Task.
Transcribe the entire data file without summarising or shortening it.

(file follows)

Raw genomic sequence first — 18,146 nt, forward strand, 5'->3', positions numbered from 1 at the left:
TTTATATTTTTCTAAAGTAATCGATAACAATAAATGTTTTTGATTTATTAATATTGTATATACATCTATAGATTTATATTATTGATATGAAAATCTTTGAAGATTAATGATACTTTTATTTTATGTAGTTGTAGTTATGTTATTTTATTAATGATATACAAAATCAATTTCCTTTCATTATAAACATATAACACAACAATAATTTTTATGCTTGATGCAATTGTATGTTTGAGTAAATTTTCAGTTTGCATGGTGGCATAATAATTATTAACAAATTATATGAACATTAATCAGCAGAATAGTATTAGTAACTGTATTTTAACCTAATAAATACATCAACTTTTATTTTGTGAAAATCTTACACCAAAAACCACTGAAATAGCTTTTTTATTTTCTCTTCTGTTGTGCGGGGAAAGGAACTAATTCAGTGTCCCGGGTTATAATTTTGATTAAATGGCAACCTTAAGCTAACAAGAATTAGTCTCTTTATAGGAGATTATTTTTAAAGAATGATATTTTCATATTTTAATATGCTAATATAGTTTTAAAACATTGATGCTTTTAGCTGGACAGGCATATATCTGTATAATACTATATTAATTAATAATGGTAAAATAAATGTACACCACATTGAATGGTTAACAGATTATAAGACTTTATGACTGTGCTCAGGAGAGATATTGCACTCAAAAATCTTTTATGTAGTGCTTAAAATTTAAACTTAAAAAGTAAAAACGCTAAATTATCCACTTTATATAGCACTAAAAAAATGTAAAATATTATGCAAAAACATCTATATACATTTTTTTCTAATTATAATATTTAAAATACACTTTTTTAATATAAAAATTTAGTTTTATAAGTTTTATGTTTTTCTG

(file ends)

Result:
Raw genomic sequence first — 18,146 nt, forward strand, 5'->3', positions numbered from 1 at the left:
TTTATATTTTTCTAAAGTAATCGATAACAATAAATGTTTTTGATTTATTAATATTGTATATACATCTATAGATTTATATTATTGATATGAAAATCTTTGAAGATTAATGATACTTTTATTTTATGTAGTTGTAGTTATGTTATTTTATTAATGATATACAAAATCAATTTCCTTTCATTATAAACATATAACACAACAATAATTTTTATGCTTGATGCAATTGTATGTTTGAGTAAATTTTCAGTTTGCATGGTGGCATAATAATTATTAACAAATTATATGAACATTAATCAGCAGAATAGTATTAGTAACTGTATTTTAACCTAATAAATACATCAACTTTTATTTTGTGAAAATCTTACACCAAAAACCACTGAAATAGCTTTTTTATTTTCTCTTCTGTTGTGCGGGGAAAGGAACTAATTCAGTGTCCCGGGTTATAATTTTGATTAAATGGCAACCTTAAGCTAACAAGAATTAGTCTCTTTATAGGAGATTATTTTTAAAGAATGATATTTTCATATTTTAATATGCTAATATAGTTTTAAAACATTGATGCTTTTAGCTGGACAGGCATATATCTGTATAATACTATATTAATTAATAATGGTAAAATAAATGTACACCACATTGAATGGTTAACAGATTATAAGACTTTATGACTGTGCTCAGGAGAGATATTGCACTCAAAAATCTTTTATGTAGTGCTTAAAATTTAAACTTAAAAAGTAAAAACGCTAAATTATCCACTTTATATAGCACTAAAAAAATGTAAAATATTATGCAAAAACATCTATATACATTTTTTTCTAATTATAATATTTAAAATACACTTTTTTAATATAAAAATTTAGTTTTATAAGTTTTATGTTTTTCTG